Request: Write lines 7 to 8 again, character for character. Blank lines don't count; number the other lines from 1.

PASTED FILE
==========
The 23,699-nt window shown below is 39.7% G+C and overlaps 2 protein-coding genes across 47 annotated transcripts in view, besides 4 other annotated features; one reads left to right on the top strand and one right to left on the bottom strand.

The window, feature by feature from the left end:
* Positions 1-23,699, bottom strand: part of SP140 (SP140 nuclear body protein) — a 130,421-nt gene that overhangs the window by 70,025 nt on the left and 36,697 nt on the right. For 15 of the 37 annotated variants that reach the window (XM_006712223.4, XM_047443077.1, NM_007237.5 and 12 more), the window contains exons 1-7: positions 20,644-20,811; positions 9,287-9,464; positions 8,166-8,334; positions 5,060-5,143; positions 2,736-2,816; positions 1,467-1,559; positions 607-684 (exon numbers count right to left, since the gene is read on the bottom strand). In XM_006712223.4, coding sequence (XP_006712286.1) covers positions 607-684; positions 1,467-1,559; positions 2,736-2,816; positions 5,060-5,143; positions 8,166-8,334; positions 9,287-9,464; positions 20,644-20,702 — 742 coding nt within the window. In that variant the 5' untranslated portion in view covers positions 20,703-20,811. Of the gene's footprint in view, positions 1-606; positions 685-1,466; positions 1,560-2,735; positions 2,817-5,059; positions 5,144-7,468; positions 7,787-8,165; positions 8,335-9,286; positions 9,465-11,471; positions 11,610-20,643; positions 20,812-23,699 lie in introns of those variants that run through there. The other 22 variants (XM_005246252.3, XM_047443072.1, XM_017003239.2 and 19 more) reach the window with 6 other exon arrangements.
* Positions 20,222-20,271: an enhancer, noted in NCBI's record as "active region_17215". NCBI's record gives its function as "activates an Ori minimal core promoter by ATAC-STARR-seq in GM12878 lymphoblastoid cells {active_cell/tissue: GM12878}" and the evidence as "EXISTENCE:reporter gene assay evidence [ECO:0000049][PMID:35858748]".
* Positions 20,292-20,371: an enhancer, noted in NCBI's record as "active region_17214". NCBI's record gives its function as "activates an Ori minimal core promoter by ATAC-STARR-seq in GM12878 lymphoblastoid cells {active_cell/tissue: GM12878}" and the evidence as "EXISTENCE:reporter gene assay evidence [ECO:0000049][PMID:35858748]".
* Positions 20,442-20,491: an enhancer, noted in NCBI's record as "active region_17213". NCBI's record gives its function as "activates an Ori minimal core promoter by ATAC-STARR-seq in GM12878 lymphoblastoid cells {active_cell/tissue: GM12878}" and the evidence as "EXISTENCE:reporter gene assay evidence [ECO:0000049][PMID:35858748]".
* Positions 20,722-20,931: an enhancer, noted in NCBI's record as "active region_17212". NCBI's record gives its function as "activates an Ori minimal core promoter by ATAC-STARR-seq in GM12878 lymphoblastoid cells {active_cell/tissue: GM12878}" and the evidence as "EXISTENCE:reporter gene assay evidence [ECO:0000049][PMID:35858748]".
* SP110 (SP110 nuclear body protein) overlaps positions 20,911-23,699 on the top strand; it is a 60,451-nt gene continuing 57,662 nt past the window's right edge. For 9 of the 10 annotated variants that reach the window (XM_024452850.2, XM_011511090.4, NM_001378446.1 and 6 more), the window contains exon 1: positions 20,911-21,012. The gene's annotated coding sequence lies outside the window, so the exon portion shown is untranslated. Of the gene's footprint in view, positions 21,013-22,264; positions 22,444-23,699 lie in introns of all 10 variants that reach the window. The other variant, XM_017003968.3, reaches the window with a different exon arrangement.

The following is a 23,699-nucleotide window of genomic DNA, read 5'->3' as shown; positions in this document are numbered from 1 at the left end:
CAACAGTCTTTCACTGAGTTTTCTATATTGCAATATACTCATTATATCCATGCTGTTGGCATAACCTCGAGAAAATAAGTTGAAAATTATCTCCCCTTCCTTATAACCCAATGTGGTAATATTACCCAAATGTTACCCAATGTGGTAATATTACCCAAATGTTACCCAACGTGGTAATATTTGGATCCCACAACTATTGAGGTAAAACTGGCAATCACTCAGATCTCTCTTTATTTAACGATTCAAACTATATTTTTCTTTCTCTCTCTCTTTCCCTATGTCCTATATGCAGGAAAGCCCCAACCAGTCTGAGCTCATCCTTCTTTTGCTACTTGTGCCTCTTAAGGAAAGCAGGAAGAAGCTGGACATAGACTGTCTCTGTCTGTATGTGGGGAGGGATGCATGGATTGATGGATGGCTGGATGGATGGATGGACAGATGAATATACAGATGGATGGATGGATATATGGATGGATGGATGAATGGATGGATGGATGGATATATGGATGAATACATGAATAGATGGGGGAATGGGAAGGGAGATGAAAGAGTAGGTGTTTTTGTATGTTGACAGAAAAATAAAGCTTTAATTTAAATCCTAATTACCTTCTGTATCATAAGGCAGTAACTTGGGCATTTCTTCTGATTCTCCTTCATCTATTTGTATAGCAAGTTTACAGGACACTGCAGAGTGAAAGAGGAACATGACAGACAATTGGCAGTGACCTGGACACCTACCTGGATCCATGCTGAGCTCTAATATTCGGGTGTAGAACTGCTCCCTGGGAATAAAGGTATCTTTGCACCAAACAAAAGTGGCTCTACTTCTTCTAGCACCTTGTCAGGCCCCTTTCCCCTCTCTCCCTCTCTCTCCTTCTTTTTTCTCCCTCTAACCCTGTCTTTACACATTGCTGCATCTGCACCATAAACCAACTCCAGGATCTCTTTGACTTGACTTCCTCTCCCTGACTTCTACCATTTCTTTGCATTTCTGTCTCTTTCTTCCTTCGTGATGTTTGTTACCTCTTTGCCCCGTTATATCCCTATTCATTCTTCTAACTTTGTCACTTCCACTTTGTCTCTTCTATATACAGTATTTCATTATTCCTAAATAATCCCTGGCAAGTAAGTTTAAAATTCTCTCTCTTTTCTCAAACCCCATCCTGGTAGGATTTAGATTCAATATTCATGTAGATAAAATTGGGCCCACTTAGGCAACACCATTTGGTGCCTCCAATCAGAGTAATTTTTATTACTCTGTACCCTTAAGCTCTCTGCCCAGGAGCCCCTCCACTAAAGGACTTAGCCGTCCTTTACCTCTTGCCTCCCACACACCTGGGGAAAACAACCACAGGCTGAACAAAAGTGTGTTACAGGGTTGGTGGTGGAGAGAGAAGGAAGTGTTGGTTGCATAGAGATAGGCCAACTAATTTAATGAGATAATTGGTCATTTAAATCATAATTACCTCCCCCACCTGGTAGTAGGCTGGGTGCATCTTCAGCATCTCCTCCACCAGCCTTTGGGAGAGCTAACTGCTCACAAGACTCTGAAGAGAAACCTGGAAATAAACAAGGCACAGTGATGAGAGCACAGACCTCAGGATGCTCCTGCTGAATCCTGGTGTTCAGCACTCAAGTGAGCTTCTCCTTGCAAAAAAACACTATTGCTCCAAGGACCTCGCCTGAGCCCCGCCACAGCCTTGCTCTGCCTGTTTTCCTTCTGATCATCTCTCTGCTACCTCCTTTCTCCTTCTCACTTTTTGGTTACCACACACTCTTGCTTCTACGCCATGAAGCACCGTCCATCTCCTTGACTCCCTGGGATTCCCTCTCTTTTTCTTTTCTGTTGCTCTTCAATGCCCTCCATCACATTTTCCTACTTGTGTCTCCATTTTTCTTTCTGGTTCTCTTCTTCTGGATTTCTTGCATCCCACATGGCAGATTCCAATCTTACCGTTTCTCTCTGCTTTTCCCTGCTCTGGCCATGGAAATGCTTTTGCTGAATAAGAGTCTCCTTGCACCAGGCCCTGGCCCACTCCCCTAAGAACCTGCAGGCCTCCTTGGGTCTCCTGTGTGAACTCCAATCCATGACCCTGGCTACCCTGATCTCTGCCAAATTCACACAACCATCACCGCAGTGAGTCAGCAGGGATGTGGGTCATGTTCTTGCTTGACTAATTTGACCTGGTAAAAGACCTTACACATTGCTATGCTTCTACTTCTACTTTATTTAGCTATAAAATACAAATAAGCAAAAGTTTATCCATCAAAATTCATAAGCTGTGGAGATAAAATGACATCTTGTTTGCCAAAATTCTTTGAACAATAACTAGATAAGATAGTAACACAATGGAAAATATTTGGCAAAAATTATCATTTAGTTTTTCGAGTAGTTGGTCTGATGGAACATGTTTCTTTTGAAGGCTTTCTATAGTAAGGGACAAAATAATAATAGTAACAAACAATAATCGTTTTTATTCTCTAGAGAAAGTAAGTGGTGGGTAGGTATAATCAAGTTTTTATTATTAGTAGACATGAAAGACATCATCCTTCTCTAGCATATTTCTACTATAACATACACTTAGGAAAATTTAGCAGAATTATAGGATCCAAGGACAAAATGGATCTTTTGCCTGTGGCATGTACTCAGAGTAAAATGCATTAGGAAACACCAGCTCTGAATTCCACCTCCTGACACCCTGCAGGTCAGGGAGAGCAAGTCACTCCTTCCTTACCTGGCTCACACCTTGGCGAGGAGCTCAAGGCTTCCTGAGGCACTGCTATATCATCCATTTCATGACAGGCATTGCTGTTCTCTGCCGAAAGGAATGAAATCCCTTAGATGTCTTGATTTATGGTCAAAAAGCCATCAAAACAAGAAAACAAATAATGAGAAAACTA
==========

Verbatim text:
* Positions 20,722-20,931: an enhancer, noted in NCBI's record as "active region_17212". NCBI's record gives its function as "activates an Ori minimal core promoter by ATAC-STARR-seq in GM12878 lymphoblastoid cells {active_cell/tissue: GM12878}" and the evidence as "EXISTENCE:reporter gene assay evidence [ECO:0000049][PMID:35858748]".
* SP110 (SP110 nuclear body protein) overlaps positions 20,911-23,699 on the top strand; it is a 60,451-nt gene continuing 57,662 nt past the window's right edge. For 9 of the 10 annotated variants that reach the window (XM_024452850.2, XM_011511090.4, NM_001378446.1 and 6 more), the window contains exon 1: positions 20,911-21,012. The gene's annotated coding sequence lies outside the window, so the exon portion shown is untranslated. Of the gene's footprint in view, positions 21,013-22,264; positions 22,444-23,699 lie in introns of all 10 variants that reach the window. The other variant, XM_017003968.3, reaches the window with a different exon arrangement.